Until I met Larry. The more I knew him, the more I could see him at the top of the aisle, waiting for me. The less I could see anyone else at the top of the aisle. Then I could NO LONGER NOT SEE him at the top of the aisle. I could NO LONGER NOT SEE me walking up the aisle to meet him. Imagining myself marrying Larry has been the most natural, inevitable, and easy thing to do.

But the WHERE?

Well, OK: I guess I've always seen it happening it a church. I had great experiences growing up in church. So I could see myself getting married in a church. That is, a church with beautiful stained glass and gorgeous grand hymns sung by a choir that sang like they believed it.

But the churches Larry and I looked at were depressing. Run down. Or all modern Pentecostal décor: mauve chairs and big media screens and no stained glass because they blocked out the light so the audience can watch the big media screens. Or they were gorgeous but we weren’t Catholic. Or they were gorgeous but too expensive. Or gorgeous but booked 18 months in advance.

Then along came Doug, opening his home to us. So we went and looked at his back yard. And I thought, we put enough beautiful lights in the trees, and we sing music and hymns like we mean it, it’ll be great.

So the back yard worked. Because we A) didn’t have a lot of time, and B) didn’t have a lot of money. But now we have C) a lot of friends. So having the wedding in the back yard is D) insane and a fire hazard.

You could hire caterers, and tables, and valets to shuttle the 100 people in and out of the location.

Now, having it at Doug's house is no longer a moneysaver.

And money is an issue. Not just for money, but because Larry and I are both disgusted by the wedding industry. That’s what it is now: an industry. Churning out 10,000 dollar dresses you only wear once, and online bridal registries selling much stuff you convince yourself you really need, like a cake dome and a pizza wheel and a $100 trash can and inflatable beds and $300 mixers. And YIKES. Not to mention bride magazines and package weddings and hotels and ...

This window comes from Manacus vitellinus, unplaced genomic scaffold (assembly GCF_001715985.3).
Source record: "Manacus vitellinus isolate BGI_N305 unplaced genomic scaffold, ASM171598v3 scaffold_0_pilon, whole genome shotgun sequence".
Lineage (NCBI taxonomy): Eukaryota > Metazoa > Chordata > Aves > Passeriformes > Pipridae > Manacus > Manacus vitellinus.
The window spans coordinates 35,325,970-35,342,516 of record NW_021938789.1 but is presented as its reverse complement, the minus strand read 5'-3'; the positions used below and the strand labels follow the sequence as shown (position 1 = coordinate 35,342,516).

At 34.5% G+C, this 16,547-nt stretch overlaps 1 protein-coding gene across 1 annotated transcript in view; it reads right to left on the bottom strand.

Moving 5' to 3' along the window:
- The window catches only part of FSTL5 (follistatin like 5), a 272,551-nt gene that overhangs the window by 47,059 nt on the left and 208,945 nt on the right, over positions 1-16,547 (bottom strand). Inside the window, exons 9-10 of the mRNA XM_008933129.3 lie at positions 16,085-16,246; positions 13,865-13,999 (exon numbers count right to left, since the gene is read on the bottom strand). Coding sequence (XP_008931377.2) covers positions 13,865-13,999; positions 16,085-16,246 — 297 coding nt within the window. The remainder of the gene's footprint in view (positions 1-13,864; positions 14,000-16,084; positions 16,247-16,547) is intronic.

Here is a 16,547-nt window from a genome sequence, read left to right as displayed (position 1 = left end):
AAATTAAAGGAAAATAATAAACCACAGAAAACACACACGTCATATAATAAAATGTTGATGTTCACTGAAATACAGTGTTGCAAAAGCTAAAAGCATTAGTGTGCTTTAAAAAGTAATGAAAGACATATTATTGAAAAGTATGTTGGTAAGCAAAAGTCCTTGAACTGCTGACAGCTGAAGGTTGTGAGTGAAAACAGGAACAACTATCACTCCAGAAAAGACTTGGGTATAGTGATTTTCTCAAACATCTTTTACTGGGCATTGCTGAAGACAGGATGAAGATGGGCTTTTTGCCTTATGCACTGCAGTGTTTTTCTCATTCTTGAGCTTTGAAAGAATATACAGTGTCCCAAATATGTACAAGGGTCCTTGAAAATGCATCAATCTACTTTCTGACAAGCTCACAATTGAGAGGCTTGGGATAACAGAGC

My parents got married at a Lutheran Church in Long beach. They had cake and punch and peanuts in the fellowship hall. Everyone had a great time.

Aha. That’s my ideal wedding. A wedding at a Lutheran church, with cake and punch and peanuts in the fellowship hall. If people want to join us and go dancing later, fine.

SO that’s what we’re looking at now: finding a church and doing the ceremony there. Maybe we still have the reception at Doug’s. Larry’s given up on the idea of a barbecue. Praise the Lord. I didn’t want to buy three gas grills and hire four barbecue chefs to assemble and cook kebabs or pork loins for 100 people. The heat from the BBQ radiating onto our packed-in guests, pushing them toward heat strokes.

Anyway. Now we are looking at having the wedding at a local church. And the reception at Doug’s, with only finger foods and dessert. Or, we have a meet and greet reception at the church: Cake and punch and peanuts. Then the die-hards can go over to doug’s for a die-hard party.

What if everyone wants to come over to Doug’s for the party? Then you end up doing two parties and defeat the point of having the first party.

What if this church near Doug's isn't available?